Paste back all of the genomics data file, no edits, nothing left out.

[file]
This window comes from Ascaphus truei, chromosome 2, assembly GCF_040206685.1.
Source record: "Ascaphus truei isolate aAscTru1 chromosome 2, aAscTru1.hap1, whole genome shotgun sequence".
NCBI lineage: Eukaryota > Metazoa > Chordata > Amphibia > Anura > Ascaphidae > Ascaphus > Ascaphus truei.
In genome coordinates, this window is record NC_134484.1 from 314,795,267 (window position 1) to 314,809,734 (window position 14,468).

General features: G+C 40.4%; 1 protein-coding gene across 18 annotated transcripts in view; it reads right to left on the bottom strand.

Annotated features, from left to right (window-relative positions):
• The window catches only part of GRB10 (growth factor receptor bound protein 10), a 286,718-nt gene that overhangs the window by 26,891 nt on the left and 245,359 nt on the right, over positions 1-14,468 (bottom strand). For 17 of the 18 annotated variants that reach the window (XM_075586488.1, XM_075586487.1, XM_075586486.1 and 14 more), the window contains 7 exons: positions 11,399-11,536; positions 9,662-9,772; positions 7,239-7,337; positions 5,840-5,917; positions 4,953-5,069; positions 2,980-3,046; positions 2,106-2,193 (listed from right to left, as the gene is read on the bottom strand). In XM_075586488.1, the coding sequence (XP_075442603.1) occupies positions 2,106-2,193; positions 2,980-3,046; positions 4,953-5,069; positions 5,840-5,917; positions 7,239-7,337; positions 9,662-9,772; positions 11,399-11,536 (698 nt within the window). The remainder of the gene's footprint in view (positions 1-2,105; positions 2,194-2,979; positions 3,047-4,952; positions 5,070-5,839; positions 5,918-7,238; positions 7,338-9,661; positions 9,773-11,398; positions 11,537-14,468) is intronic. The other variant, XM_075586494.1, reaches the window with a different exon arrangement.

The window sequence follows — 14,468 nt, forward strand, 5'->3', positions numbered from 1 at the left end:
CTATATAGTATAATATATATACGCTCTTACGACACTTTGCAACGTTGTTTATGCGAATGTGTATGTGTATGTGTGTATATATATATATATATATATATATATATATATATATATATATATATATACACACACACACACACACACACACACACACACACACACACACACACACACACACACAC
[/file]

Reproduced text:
This window comes from Ascaphus truei, chromosome 2, assembly GCF_040206685.1.
Source record: "Ascaphus truei isolate aAscTru1 chromosome 2, aAscTru1.hap1, whole genome shotgun sequence".
NCBI lineage: Eukaryota > Metazoa > Chordata > Amphibia > Anura > Ascaphidae > Ascaphus > Ascaphus truei.
In genome coordinates, this window is record NC_134484.1 from 314,795,267 (window position 1) to 314,809,734 (window position 14,468).

General features: G+C 40.4%; 1 protein-coding gene across 18 annotated transcripts in view; it reads right to left on the bottom strand.

Annotated features, from left to right (window-relative positions):
• The window catches only part of GRB10 (growth factor receptor bound protein 10), a 286,718-nt gene that overhangs the window by 26,891 nt on the left and 245,359 nt on the right, over positions 1-14,468 (bottom strand). For 17 of the 18 annotated variants that reach the window (XM_075586488.1, XM_075586487.1, XM_075586486.1 and 14 more), the window contains 7 exons: positions 11,399-11,536; positions 9,662-9,772; positions 7,239-7,337; positions 5,840-5,917; positions 4,953-5,069; positions 2,980-3,046; positions 2,106-2,193 (listed from right to left, as the gene is read on the bottom strand). In XM_075586488.1, the coding sequence (XP_075442603.1) occupies positions 2,106-2,193; positions 2,980-3,046; positions 4,953-5,069; positions 5,840-5,917; positions 7,239-7,337; positions 9,662-9,772; positions 11,399-11,536 (698 nt within the window). The remainder of the gene's footprint in view (positions 1-2,105; positions 2,194-2,979; positions 3,047-4,952; positions 5,070-5,839; positions 5,918-7,238; positions 7,338-9,661; positions 9,773-11,398; positions 11,537-14,468) is intronic. The other variant, XM_075586494.1, reaches the window with a different exon arrangement.

The window sequence follows — 14,468 nt, forward strand, 5'->3', positions numbered from 1 at the left end:
CTATATAGTATAATATATATACGCTCTTACGACACTTTGCAACGTTGTTTATGCGAATGTGTATGTGTATGTGTGTATATATATATATATATATATATATATATATATATATATATATATATATACACACACACACACACACACACACACACACACACACACACACACACACACACACACAC